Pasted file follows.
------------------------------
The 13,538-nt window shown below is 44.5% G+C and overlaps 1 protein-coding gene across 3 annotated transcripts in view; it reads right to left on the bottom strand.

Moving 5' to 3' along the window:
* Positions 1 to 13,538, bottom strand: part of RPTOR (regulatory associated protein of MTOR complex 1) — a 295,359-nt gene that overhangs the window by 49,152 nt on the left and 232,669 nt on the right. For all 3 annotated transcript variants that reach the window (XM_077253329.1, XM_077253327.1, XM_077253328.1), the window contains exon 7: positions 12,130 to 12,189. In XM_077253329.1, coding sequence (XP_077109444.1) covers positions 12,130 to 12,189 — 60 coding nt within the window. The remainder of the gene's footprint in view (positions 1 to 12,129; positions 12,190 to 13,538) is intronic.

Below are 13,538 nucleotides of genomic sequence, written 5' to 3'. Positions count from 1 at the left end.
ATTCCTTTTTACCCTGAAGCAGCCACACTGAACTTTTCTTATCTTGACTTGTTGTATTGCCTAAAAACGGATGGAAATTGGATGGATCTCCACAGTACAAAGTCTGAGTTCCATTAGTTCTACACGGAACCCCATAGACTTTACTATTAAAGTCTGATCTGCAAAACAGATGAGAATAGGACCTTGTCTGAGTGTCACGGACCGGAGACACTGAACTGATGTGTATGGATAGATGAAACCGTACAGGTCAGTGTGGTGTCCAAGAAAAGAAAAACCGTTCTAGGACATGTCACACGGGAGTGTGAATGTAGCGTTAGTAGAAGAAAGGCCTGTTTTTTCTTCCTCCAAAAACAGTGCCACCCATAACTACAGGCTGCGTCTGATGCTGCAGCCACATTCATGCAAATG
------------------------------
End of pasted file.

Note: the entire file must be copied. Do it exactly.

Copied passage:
The 13,538-nt window shown below is 44.5% G+C and overlaps 1 protein-coding gene across 3 annotated transcripts in view; it reads right to left on the bottom strand.

Moving 5' to 3' along the window:
* Positions 1 to 13,538, bottom strand: part of RPTOR (regulatory associated protein of MTOR complex 1) — a 295,359-nt gene that overhangs the window by 49,152 nt on the left and 232,669 nt on the right. For all 3 annotated transcript variants that reach the window (XM_077253329.1, XM_077253327.1, XM_077253328.1), the window contains exon 7: positions 12,130 to 12,189. In XM_077253329.1, coding sequence (XP_077109444.1) covers positions 12,130 to 12,189 — 60 coding nt within the window. The remainder of the gene's footprint in view (positions 1 to 12,129; positions 12,190 to 13,538) is intronic.

Below are 13,538 nucleotides of genomic sequence, written 5' to 3'. Positions count from 1 at the left end.
ATTCCTTTTTACCCTGAAGCAGCCACACTGAACTTTTCTTATCTTGACTTGTTGTATTGCCTAAAAACGGATGGAAATTGGATGGATCTCCACAGTACAAAGTCTGAGTTCCATTAGTTCTACACGGAACCCCATAGACTTTACTATTAAAGTCTGATCTGCAAAACAGATGAGAATAGGACCTTGTCTGAGTGTCACGGACCGGAGACACTGAACTGATGTGTATGGATAGATGAAACCGTACAGGTCAGTGTGGTGTCCAAGAAAAGAAAAACCGTTCTAGGACATGTCACACGGGAGTGTGAATGTAGCGTTAGTAGAAGAAAGGCCTGTTTTTTCTTCCTCCAAAAACAGTGCCACCCATAACTACAGGCTGCGTCTGATGCTGCAGCCACATTCATGCAAATG